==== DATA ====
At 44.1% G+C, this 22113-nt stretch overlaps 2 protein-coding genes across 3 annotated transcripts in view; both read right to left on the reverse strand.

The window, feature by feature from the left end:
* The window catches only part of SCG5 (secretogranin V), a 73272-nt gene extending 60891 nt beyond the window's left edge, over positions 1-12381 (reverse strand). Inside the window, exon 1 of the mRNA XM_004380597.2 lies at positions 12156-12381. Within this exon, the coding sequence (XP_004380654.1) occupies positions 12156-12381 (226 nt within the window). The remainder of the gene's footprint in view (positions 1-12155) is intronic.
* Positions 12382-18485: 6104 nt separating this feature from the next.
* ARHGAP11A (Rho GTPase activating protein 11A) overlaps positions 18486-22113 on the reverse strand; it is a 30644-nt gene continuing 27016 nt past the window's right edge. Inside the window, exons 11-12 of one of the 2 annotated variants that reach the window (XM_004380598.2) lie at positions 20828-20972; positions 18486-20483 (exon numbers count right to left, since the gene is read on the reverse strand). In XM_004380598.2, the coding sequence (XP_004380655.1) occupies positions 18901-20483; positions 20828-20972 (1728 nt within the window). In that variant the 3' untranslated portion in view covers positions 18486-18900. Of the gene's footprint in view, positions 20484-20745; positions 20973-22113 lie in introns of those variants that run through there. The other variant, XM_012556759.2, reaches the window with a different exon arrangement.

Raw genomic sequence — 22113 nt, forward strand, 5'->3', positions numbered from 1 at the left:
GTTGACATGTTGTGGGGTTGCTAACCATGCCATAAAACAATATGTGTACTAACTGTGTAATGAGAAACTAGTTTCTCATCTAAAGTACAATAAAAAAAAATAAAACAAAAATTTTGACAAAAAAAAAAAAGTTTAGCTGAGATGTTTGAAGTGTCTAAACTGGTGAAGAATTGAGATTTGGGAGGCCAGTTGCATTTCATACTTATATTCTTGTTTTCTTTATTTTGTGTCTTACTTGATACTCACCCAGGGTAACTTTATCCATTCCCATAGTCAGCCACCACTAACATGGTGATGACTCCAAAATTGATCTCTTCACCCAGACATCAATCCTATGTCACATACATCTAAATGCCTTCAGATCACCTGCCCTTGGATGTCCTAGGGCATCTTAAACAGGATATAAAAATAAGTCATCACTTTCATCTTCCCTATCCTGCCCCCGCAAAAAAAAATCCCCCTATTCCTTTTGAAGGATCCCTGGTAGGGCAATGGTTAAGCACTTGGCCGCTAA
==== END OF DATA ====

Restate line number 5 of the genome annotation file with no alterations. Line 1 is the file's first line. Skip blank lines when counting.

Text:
* ARHGAP11A (Rho GTPase activating protein 11A) overlaps positions 18486-22113 on the reverse strand; it is a 30644-nt gene continuing 27016 nt past the window's right edge. Inside the window, exons 11-12 of one of the 2 annotated variants that reach the window (XM_004380598.2) lie at positions 20828-20972; positions 18486-20483 (exon numbers count right to left, since the gene is read on the reverse strand). In XM_004380598.2, the coding sequence (XP_004380655.1) occupies positions 18901-20483; positions 20828-20972 (1728 nt within the window). In that variant the 3' untranslated portion in view covers positions 18486-18900. Of the gene's footprint in view, positions 20484-20745; positions 20973-22113 lie in introns of those variants that run through there. The other variant, XM_012556759.2, reaches the window with a different exon arrangement.